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Formosat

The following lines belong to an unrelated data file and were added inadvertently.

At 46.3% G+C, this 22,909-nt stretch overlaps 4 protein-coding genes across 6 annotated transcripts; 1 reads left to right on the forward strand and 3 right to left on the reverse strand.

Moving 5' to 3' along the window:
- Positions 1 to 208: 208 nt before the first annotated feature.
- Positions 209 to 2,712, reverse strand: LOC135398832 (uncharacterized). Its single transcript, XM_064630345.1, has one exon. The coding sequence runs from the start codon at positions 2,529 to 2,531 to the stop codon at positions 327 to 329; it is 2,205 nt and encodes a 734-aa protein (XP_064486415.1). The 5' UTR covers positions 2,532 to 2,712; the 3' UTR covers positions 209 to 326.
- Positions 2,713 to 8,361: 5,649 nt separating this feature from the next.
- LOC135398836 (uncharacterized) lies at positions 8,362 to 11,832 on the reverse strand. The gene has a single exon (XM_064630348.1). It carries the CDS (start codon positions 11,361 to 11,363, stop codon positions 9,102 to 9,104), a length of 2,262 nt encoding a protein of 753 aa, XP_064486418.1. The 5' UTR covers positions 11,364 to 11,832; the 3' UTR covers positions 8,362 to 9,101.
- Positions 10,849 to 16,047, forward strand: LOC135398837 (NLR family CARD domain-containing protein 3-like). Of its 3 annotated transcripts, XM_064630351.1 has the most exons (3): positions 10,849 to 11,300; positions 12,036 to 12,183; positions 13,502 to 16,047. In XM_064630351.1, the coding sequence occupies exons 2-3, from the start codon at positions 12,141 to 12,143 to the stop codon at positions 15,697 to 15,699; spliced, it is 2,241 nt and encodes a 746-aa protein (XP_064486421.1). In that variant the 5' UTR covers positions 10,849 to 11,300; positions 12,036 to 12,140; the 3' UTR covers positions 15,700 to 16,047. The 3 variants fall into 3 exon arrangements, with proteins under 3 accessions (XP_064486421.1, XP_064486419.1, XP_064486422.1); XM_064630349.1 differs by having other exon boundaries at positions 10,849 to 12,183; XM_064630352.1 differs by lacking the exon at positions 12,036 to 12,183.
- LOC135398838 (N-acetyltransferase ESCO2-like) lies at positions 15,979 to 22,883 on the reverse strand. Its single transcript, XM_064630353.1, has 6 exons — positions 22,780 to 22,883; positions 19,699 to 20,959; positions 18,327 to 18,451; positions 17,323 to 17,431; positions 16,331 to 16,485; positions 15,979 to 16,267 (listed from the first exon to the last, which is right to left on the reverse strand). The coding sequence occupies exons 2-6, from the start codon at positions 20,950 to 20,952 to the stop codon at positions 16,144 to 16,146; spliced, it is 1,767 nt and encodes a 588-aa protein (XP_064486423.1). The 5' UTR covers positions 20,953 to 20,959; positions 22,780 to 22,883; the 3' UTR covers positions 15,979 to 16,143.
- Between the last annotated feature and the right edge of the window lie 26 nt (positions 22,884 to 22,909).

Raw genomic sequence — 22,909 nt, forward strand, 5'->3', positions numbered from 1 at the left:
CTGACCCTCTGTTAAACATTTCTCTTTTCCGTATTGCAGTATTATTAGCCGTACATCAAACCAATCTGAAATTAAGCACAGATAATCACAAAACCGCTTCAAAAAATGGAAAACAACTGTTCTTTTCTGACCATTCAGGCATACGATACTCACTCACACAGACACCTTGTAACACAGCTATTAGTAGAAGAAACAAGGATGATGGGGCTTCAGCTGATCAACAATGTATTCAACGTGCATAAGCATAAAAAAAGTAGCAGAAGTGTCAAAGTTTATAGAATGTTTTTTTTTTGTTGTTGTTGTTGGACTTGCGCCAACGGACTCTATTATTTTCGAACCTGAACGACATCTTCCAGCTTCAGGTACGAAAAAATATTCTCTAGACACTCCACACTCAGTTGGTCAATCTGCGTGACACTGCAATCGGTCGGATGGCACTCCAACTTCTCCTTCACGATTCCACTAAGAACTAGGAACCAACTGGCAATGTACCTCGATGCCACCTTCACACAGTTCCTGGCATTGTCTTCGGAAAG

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  Introduction As we know, satellite imagery provide an effective means of observing and quantifying the complexities of the surface of the earth. It allows you to see the world in a different way and is a huge information source at your finger tips as you look to increase your knowledge about our environment. The technologies behind the application of this imagery are mature and advances. They demonstrate excellent value for money as scientific tools in support of policy development and monitoring. Satellite imagery can give us a lot of information about our environment such as information on land cover, land use, habitats, landscape and infrastructure. Besides that, it also can give us a time series by acquiring images on multiple dates and capabilities to analyze map and monitor changes. Nowadays, there are a lot of satellite imagery can be use base on their purpose. Each of satellite image have their own purpose. One of the satellite imagery that still operate is Formosat 2. Formosat 2 satellite began its mission definition in 1999, and was launched in 2004. Now it has  been operated beyond its mission lifetime of five years. Originally its orbit is designed as a Sun-synchronous orbit with 14 revolutions per day to daily revisit Taiwan. However, the feature of one revolution passing Taiwan every day also applies to the coverage areas worldwide of the other thirteen revolutions. Therefore, the international marketing come after its launch. The image taken by the remote sensing instrument (RSI) on board is to have in the nadir direction a swath width of 24 km and a field of regard of ±45 degree for along-track and cross-track viewing. The resolutions of images are 2 m ground sampling distance (GSD) in panchromatic band and 8 m GSD in four Landsat-like multispectral bands, respectively. The satellite takes images with duty cycle of 8% in every orbit period of 102.9 minutes. The satellite possesses the features of daily repeat, high altitude, and large field of regard. The limit imaging up to the geographic poles enabled Formosat 2 taking the first high-resolution satellite image of the Amundsen-Scott South Pole Station with 888 km altitude and 46 deg field of regard on 2006.10.6, which demonstrated that it was the only one high-resolution imaging satellite to completely and daily cover the worldwide areas. The daily repeat of Formosat 2 simplifies operations, scheduling, and processing, and the users are easy to request imaging for urgent needs. Formosat 2 has taken the first images and continuously monitoring after large disasters over the world to support the aftermath relief and precaution of secondary disasters, especially for the southern Asia tsunami on 2004.12.26, the Sichuan earthquake on 2008.5.12, the typhoon Morakot over Taiwan on 2009.8.8, and the Honduras earthquake on 2009.5.28. Formosat 2 2010 imaging events include Haiti earthquake, Chile earthquake, Jiashian earthquake, Qinghai earthquake, Volcano eruption in Iceland, Pakistan flood, Gansu flood, Petermann Glacier breakup, and New Zealand earthquake. It is worth to remark that the satellite take  images on the same day of the event in 7 hours for the Honduras earthquake and for the Chile earthquake in 8 hours. History Formosat 2 also known as Republic of China Satellite 2 (ROCSat-2). A public naming competition took place in Taiwan in 2004 with regard to the ROCSat 2 satellite program. At the end of this contest, the ROCSat 2 program was given the new name of FormoSat in December 2004. Hence, ROCSat 2 became FormoSat 2. The first remote sensing satellite developed by National Space Organization (NSPO), Formosat 2, successfully launched on May 21, 2004 onto the Sun-synchronous orbit located at 891 kilometers above ground. The main mission of Formosat 2 is to conduct remote sensing imaging over Taiwan and on terrestrial and oceanic regions of the entire earth. The images captured by Formosat 2 during daytime can be used for land distribution, natural resources research, environmental protection, disaster prevention and rescue work etc. When the satellite travels to the eclipsed zone, it will observe natural phenomena such as lighting in the upper atmosphere. The observation data can be used for further scientific experiments. Therefore, Formosat 2 carries both remote sensing and scientific observation tasks in its mission The Formosat 2 Image Processing System (IPS) is independently developed by NSPO. It is designed to process images by scheduling image taking operations according to the user's needs. After the images are taken, the data will be downloaded through X-band antenna, prossed by the IPS such as radiometric and geometric corrections and then filed and stored in the computers. These files will be delivered to the end users based on the clients' requests. The entire image processing system structure is shown in the following figure.    Specification of The Sensor  Formosat 2 Satellite Sensor Specifications Imaging Data Products ã B&W: 2 -m ã Color: 2 -m (merge) ã Multispectral (R, G, B, NIR): 8 -m ã Bundle (separate Pan and MS images) Spectral Bands ã P: 0.45 - 0.90 µm (Panchromatic) ã B1: 0.45 - 0.52 µm (Blue) ã B2: 0.52 - 0.60 µm (Green) ã B3: 0.63 - 0.69 µm (Red) ã B4: 0.76 - 0.90 µm (Near-infrared) Sensor Footprint 24 km x 24 km Revisit Interval Daily   Viewing Angles Cross-track and along-track (forward/aft): +/- 45° Satellite Tasking Yes - Panchromatic and multispectral images can be acquired at the same time   Image Dynamics 8 bits/pixel Image File Size (level 1A without metadata) ã MS: 35 Mb   ã Pan: 137 Mb    Data acquisition, determine on how this satellite acquired an image, describe the process. The FORMOSAT-2 ground system is responsible for the entire FORMOSAT-2 mission operations which include launch support, satellite operation, payload control, remote sensing - data receiving, processing, and transmission. The ground system performs operational functions such as command uplink, telemetry downlink, SATELLITE TRACKING, orbit and attitude control and calculation, etc. FORMOSAT-2 ground system consists of the Mission Operation Center (MOC), the Mission Control Center (MCC), the Flight Dynamic Facility (FDF), the Ground Communication Network (GCN), the Science Control Center (SCC), and the two S-band Telemetry, Tracking, and Command (TT&C) stations. Mission Operation Center is the command center which monitors the daily operations for FORMOSAT-2 mission. This center is able to monitor and operate the satellite through the two S-band TT&C stations located in northern and southern Taiwan. Through the data transmitted by the satellite, the MOC can analyze the current satellite status, deliver commands for satellite operation control, and process the scientific data. The NSPO ground system utilizes the remote tracking station (RTS) to establish the communication network in order to support the satellite mission operations. RTS can also transmit data to the Science Data Distribution Center for further distribution. The hardware and software system framework of the ground system is designed and open system architecture and modular design. Since launching the FORMOSAT-2, the ground system has successfully tracked and operated the satellite's flight operations. Satellite Operations Control  Center (SOCC)   The NSPO's SOCC is responsible for the FORMOSAT-2's mission operations. The SOCC utilizes a single software platform to simultaneously operate multiple satellite systems, including subsystems such as mission control, flight track facility, mission control, science control, and ground communication network. The software can provide functions such as instant monitoring of satellite data downlink transmission, command uplink, satellite orbit forecast, identification, satellite operation scheduling, intercept and transmit scientific data, and to integrate internal and external communication networks. Through communication networks, the SOCC can control the two S-Band TT&C stations in Central University and in National Cheng Kung University and the X-band Remote Sensing Data Receiving station in Hsinchu. The communication network also allows the data transmission among SOCC and the Image Processing Center, Science Data Distribution Center (SDDC), and the RTS in Sweden. S-Band TT&C Station  The communication operation such as Telemetry, Tracking, and Command are conducted by the NSPO's TT&C stations located in National Central University (Chungli) and National Cheng Kung University (Tainan). The north and south TT&C stations are